Astrophysique à Haute Energie

View of the WFEE demonstration model. ©Laboratoire APC
Vue du modèle de démonstration WFEE . © Laboratoire APC

Gamma-ray observations of flaring blazars

Super-massive black holes are known to dwell at the center of galaxies. When accreting matter they are observed from Earth as active galactic nuclei (AGNs). In a minority of AGNs the accretion of matter onto the black-hole is associated with the ejection of a relativistic jet of plasma along the polar axis. 
When the black-hole's jet points right in the direction of the Earth, relativistic effects boost the emission and make these objects among the brightest in the Universe. This peculiar AGNs are called blazars. 

Dans les Iles Canaries de La Palma (Espagne), Cédric Champion, du service Electronique du laboratoire APC, assisté à distance par Michael Punch (physicien à APC), participe à la campagne d'intégration du prototype Large-Sized Telescope (LST) avec le Cherenkov Telescope Array Observatory (CTAO) Array Control and Data Acquisition System (ACADA).
 
Le LST a été mis en service en tant que télescope...
On the Canary island of La Palma (Spain), Cédric Champion, from APC Electronics, backed up remotely by Michael Punch (physicist at APC), are participating in the integration campaign of the prototype Large-Sized Telescope (LST) with the Cherenkov Telescope Array Observatory (CTAO) Array Control and Data Acquisition System (ACADA).
 
The LST has been in commissioning as a single Imaging Cherenkov...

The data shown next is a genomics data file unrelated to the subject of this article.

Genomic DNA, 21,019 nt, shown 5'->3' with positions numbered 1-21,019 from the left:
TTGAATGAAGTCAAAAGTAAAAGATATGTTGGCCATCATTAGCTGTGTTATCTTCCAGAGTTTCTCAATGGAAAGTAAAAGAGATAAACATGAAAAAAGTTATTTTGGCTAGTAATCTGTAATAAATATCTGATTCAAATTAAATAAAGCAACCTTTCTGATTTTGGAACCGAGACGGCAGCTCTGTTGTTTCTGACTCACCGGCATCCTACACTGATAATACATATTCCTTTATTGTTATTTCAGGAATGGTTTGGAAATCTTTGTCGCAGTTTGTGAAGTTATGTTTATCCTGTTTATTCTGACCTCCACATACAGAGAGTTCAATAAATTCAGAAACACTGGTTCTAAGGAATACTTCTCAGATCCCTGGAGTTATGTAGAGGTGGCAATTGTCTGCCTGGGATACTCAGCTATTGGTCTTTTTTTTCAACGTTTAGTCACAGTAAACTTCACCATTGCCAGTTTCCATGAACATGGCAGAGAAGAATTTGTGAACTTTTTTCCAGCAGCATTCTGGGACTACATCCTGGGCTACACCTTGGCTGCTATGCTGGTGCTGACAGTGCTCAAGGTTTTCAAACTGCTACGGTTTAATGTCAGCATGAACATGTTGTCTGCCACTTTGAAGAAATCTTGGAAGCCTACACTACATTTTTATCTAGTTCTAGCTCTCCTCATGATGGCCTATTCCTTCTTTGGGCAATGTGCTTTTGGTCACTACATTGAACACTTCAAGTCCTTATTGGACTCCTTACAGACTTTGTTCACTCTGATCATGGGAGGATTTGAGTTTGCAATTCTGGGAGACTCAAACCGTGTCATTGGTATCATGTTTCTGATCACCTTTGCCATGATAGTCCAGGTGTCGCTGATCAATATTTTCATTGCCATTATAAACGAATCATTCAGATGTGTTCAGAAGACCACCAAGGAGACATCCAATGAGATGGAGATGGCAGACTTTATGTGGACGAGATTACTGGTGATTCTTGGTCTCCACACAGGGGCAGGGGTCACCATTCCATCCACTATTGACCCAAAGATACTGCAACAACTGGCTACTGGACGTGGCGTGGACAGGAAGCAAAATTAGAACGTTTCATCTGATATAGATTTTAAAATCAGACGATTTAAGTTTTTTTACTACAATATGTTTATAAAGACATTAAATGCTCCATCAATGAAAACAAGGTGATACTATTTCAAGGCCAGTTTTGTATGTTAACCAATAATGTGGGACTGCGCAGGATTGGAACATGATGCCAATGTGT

Artist's impression of the Vela pulsar, in the centre, and its magnetosphere, whose edge is marked by the bright circle. The blue tracks travelling outwards represent the paths of accelerated particles. These produce gamma radiation along the arms of a rotating spiral by colliding with infrared photons emitted in the magnetosphere (in red). © Science Communication Lab for DESY
 

Scientists discover the highest energy gamma rays ever from a pulsar

The H.E.S.S. observatory records 20...

Vue d’artiste du pulsar de Vela, au centre, et sa magnétosphère, dont la périphérie est marquée par le cercle brillant. Les traces bleues émergeant vers l’extérieur illustrent les trajectoires des particules accélérées. Celles-ci produisent le rayonnement gamma le long des bras d’une spirale tournante, par collisions avec des photons infrarouges émis dans la magnétosphère (en rouge). © Science Communication Lab for DESY


Les astrophysiciens découvrent les rayons gamma les plus énergétiques jamais observés en provenance d’un pulsar...

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